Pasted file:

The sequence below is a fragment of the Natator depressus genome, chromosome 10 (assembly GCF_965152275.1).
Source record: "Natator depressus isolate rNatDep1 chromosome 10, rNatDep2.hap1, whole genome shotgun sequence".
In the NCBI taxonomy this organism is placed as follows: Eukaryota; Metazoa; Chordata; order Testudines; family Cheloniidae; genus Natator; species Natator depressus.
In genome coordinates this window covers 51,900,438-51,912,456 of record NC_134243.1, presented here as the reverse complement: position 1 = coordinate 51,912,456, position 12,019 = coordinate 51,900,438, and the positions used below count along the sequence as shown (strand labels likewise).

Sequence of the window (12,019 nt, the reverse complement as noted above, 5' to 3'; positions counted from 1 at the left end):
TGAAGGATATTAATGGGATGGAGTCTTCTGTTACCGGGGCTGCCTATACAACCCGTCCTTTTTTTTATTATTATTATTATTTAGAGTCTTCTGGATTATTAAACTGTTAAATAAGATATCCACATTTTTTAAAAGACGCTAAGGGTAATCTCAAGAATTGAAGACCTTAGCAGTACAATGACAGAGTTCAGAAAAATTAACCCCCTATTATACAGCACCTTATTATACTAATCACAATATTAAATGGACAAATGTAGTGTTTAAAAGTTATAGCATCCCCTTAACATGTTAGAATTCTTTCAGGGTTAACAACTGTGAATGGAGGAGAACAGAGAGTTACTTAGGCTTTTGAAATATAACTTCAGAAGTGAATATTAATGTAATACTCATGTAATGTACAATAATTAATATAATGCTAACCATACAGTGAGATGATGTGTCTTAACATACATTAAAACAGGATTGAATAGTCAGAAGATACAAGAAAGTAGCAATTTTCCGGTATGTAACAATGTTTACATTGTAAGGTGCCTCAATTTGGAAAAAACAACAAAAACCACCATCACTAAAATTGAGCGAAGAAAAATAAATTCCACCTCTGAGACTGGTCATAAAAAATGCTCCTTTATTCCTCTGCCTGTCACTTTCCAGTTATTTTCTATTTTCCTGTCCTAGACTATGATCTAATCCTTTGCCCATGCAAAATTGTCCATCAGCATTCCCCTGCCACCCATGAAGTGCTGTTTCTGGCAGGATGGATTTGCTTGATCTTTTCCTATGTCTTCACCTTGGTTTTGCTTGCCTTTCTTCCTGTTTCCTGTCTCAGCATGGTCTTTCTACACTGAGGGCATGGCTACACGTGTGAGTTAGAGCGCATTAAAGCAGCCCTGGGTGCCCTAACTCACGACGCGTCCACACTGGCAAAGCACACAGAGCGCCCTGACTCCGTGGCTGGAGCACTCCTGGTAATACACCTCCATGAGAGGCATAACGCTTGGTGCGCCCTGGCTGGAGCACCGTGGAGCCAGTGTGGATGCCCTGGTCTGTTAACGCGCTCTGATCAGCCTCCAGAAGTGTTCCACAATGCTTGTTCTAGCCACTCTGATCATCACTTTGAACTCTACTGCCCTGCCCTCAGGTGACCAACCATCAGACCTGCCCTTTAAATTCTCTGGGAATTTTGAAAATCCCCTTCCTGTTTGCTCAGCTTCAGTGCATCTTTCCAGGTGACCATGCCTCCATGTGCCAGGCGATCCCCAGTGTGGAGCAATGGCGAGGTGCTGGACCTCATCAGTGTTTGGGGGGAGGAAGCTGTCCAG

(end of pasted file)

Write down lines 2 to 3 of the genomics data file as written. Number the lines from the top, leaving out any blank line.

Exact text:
Source record: "Natator depressus isolate rNatDep1 chromosome 10, rNatDep2.hap1, whole genome shotgun sequence".
In the NCBI taxonomy this organism is placed as follows: Eukaryota; Metazoa; Chordata; order Testudines; family Cheloniidae; genus Natator; species Natator depressus.